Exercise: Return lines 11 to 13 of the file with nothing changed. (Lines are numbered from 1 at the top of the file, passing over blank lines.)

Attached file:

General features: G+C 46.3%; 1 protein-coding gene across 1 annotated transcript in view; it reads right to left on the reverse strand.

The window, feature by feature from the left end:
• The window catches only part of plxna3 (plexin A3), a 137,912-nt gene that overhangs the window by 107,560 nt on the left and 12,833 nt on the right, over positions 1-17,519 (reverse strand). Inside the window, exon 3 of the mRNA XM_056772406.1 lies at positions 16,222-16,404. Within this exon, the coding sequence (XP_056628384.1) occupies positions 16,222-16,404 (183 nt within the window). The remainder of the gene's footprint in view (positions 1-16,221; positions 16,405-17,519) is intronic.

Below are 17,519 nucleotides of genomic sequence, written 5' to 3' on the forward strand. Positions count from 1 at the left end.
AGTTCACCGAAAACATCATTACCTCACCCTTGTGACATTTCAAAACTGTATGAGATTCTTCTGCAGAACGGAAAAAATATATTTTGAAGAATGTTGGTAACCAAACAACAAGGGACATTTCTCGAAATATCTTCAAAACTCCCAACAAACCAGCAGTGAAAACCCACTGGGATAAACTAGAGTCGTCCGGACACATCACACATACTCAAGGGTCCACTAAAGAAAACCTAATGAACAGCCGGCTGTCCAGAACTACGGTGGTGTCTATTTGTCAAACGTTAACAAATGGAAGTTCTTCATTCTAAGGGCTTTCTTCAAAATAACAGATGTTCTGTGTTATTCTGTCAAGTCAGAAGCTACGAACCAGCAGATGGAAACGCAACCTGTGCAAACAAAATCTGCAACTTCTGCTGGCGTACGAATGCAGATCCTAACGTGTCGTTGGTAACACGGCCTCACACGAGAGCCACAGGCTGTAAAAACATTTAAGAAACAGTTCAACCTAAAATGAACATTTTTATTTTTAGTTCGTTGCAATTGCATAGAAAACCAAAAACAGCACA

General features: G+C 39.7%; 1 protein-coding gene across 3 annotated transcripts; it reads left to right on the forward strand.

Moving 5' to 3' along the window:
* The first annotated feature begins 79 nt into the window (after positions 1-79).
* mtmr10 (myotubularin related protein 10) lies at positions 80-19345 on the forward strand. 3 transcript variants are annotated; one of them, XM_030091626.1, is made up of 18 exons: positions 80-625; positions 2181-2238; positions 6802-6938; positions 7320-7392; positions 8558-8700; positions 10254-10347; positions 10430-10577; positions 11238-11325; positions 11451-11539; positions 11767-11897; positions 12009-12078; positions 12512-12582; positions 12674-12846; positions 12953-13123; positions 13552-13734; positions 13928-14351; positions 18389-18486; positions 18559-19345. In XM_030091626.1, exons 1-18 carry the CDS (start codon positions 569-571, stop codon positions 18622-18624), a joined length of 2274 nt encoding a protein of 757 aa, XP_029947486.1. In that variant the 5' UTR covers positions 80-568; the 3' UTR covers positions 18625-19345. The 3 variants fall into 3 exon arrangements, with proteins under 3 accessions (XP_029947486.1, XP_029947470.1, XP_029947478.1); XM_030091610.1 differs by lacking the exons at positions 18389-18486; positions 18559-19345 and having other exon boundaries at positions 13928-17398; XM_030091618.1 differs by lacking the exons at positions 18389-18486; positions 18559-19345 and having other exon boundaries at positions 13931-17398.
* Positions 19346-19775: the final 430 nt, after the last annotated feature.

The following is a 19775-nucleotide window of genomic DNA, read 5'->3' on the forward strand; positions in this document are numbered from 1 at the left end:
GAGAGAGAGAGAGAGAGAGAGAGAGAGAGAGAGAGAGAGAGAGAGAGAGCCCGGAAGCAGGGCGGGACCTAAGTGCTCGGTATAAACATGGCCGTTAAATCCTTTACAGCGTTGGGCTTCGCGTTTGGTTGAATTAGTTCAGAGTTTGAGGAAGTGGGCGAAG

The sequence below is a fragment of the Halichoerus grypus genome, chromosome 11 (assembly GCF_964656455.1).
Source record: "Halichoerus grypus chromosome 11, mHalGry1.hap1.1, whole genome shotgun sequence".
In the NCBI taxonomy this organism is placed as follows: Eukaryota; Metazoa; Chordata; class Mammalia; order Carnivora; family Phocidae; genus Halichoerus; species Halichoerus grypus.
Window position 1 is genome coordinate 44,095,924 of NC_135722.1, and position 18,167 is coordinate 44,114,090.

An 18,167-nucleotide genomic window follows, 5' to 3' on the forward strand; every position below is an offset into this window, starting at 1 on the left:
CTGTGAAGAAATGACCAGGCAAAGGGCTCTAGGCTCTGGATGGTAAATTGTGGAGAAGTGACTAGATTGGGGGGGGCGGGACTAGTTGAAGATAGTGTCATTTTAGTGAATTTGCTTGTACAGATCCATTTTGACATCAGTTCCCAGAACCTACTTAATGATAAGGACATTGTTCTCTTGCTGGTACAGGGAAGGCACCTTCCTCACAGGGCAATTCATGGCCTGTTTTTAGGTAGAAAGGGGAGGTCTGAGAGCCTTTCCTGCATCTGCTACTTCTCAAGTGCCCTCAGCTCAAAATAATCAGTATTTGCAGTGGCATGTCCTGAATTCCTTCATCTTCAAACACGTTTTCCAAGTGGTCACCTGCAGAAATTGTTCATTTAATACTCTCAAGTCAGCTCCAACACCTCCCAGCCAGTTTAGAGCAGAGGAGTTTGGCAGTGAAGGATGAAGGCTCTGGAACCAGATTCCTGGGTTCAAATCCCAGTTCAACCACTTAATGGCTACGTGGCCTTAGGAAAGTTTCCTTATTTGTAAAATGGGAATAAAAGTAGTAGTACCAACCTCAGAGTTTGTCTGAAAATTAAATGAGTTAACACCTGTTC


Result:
The following is a 19775-nucleotide window of genomic DNA, read 5'->3' on the forward strand; positions in this document are numbered from 1 at the left end:
GAGAGAGAGAGAGAGAGAGAGAGAGAGAGAGAGAGAGAGAGAGAGAGAGCCCGGAAGCAGGGCGGGACCTAAGTGCTCGGTATAAACATGGCCGTTAAATCCTTTACAGCGTTGGGCTTCGCGTTTGGTTGAATTAGTTCAGAGTTTGAGGAAGTGGGCGAAG

The sequence below is a fragment of the Halichoerus grypus genome, chromosome 11 (assembly GCF_964656455.1).